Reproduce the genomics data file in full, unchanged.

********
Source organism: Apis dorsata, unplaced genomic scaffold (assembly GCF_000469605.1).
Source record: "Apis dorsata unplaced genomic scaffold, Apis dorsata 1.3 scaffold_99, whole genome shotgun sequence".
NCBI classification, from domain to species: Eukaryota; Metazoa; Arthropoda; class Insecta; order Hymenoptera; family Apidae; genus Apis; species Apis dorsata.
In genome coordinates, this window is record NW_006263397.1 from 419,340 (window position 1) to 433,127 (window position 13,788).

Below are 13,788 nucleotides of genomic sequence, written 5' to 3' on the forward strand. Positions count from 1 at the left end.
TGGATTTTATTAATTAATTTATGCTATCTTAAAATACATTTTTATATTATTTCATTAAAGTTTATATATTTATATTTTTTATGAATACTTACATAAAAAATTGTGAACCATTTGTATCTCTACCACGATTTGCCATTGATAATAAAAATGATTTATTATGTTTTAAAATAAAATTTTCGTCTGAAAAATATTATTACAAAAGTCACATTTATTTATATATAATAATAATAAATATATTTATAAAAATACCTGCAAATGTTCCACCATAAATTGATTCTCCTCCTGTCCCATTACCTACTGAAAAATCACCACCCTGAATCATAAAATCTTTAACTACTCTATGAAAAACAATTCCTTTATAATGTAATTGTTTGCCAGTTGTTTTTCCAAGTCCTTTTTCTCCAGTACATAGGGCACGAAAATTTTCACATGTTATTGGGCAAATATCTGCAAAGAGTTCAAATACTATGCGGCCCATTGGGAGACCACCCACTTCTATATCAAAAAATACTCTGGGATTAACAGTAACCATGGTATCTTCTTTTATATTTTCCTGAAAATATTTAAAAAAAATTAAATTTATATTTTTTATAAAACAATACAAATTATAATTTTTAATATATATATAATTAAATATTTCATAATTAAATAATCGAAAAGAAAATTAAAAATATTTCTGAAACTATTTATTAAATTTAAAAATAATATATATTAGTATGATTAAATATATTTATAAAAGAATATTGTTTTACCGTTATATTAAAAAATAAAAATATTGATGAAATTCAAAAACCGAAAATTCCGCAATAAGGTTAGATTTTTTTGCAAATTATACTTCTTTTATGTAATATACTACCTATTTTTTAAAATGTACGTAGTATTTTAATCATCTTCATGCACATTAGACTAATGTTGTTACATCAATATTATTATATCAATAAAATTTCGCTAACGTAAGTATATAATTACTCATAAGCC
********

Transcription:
Source organism: Apis dorsata, unplaced genomic scaffold (assembly GCF_000469605.1).
Source record: "Apis dorsata unplaced genomic scaffold, Apis dorsata 1.3 scaffold_99, whole genome shotgun sequence".
NCBI classification, from domain to species: Eukaryota; Metazoa; Arthropoda; class Insecta; order Hymenoptera; family Apidae; genus Apis; species Apis dorsata.
In genome coordinates, this window is record NW_006263397.1 from 419,340 (window position 1) to 433,127 (window position 13,788).

Below are 13,788 nucleotides of genomic sequence, written 5' to 3' on the forward strand. Positions count from 1 at the left end.
TGGATTTTATTAATTAATTTATGCTATCTTAAAATACATTTTTATATTATTTCATTAAAGTTTATATATTTATATTTTTTATGAATACTTACATAAAAAATTGTGAACCATTTGTATCTCTACCACGATTTGCCATTGATAATAAAAATGATTTATTATGTTTTAAAATAAAATTTTCGTCTGAAAAATATTATTACAAAAGTCACATTTATTTATATATAATAATAATAAATATATTTATAAAAATACCTGCAAATGTTCCACCATAAATTGATTCTCCTCCTGTCCCATTACCTACTGAAAAATCACCACCCTGAATCATAAAATCTTTAACTACTCTATGAAAAACAATTCCTTTATAATGTAATTGTTTGCCAGTTGTTTTTCCAAGTCCTTTTTCTCCAGTACATAGGGCACGAAAATTTTCACATGTTATTGGGCAAATATCTGCAAAGAGTTCAAATACTATGCGGCCCATTGGGAGACCACCCACTTCTATATCAAAAAATACTCTGGGATTAACAGTAACCATGGTATCTTCTTTTATATTTTCCTGAAAATATTTAAAAAAAATTAAATTTATATTTTTTATAAAACAATACAAATTATAATTTTTAATATATATATAATTAAATATTTCATAATTAAATAATCGAAAAGAAAATTAAAAATATTTCTGAAACTATTTATTAAATTTAAAAATAATATATATTAGTATGATTAAATATATTTATAAAAGAATATTGTTTTACCGTTATATTAAAAAATAAAAATATTGATGAAATTCAAAAACCGAAAATTCCGCAATAAGGTTAGATTTTTTTGCAAATTATACTTCTTTTATGTAATATACTACCTATTTTTTAAAATGTACGTAGTATTTTAATCATCTTCATGCACATTAGACTAATGTTGTTACATCAATATTATTATATCAATAAAATTTCGCTAACGTAAGTATATAATTACTCATAAGCC